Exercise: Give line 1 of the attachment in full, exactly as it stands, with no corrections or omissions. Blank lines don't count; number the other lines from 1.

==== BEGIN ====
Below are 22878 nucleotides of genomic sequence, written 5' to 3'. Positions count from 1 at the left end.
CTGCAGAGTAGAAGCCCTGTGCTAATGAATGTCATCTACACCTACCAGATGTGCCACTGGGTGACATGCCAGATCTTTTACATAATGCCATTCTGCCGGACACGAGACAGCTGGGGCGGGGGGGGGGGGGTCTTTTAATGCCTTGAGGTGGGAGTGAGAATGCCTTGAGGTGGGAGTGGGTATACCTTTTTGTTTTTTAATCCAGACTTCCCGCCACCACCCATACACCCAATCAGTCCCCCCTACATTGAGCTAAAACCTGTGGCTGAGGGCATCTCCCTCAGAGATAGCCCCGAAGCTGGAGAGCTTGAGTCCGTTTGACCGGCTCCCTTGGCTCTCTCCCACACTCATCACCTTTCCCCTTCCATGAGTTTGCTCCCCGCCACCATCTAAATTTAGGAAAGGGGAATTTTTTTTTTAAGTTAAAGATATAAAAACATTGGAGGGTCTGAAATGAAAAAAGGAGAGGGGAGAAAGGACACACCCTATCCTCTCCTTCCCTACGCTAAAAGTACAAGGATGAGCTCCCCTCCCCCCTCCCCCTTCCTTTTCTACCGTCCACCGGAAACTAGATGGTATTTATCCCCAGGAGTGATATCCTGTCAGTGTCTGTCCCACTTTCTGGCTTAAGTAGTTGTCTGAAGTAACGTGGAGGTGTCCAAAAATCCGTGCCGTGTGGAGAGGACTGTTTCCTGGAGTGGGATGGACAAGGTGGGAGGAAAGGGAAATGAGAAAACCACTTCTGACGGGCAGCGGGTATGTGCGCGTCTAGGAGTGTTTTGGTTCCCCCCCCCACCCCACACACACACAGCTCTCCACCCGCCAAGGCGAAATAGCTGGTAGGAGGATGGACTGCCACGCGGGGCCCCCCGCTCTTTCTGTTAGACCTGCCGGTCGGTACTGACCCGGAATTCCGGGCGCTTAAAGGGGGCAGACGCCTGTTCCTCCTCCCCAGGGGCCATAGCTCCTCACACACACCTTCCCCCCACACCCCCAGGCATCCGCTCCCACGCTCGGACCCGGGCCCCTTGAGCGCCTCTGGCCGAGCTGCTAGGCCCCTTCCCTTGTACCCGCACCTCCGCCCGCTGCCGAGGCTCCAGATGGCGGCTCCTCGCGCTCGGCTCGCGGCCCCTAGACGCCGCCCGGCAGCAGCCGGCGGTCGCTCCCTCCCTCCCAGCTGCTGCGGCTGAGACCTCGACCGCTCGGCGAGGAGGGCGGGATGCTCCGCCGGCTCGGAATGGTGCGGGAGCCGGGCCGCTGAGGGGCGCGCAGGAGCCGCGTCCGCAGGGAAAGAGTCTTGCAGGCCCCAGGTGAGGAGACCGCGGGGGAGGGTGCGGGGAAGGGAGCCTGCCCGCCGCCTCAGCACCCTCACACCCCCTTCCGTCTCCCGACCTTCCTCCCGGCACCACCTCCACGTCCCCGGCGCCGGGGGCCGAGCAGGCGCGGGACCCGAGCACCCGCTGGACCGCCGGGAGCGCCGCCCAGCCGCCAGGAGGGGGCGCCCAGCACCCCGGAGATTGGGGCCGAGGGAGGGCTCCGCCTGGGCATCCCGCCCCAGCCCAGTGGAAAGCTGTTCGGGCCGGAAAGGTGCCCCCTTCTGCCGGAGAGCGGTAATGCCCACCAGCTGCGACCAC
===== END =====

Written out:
Below are 22878 nucleotides of genomic sequence, written 5' to 3'. Positions count from 1 at the left end.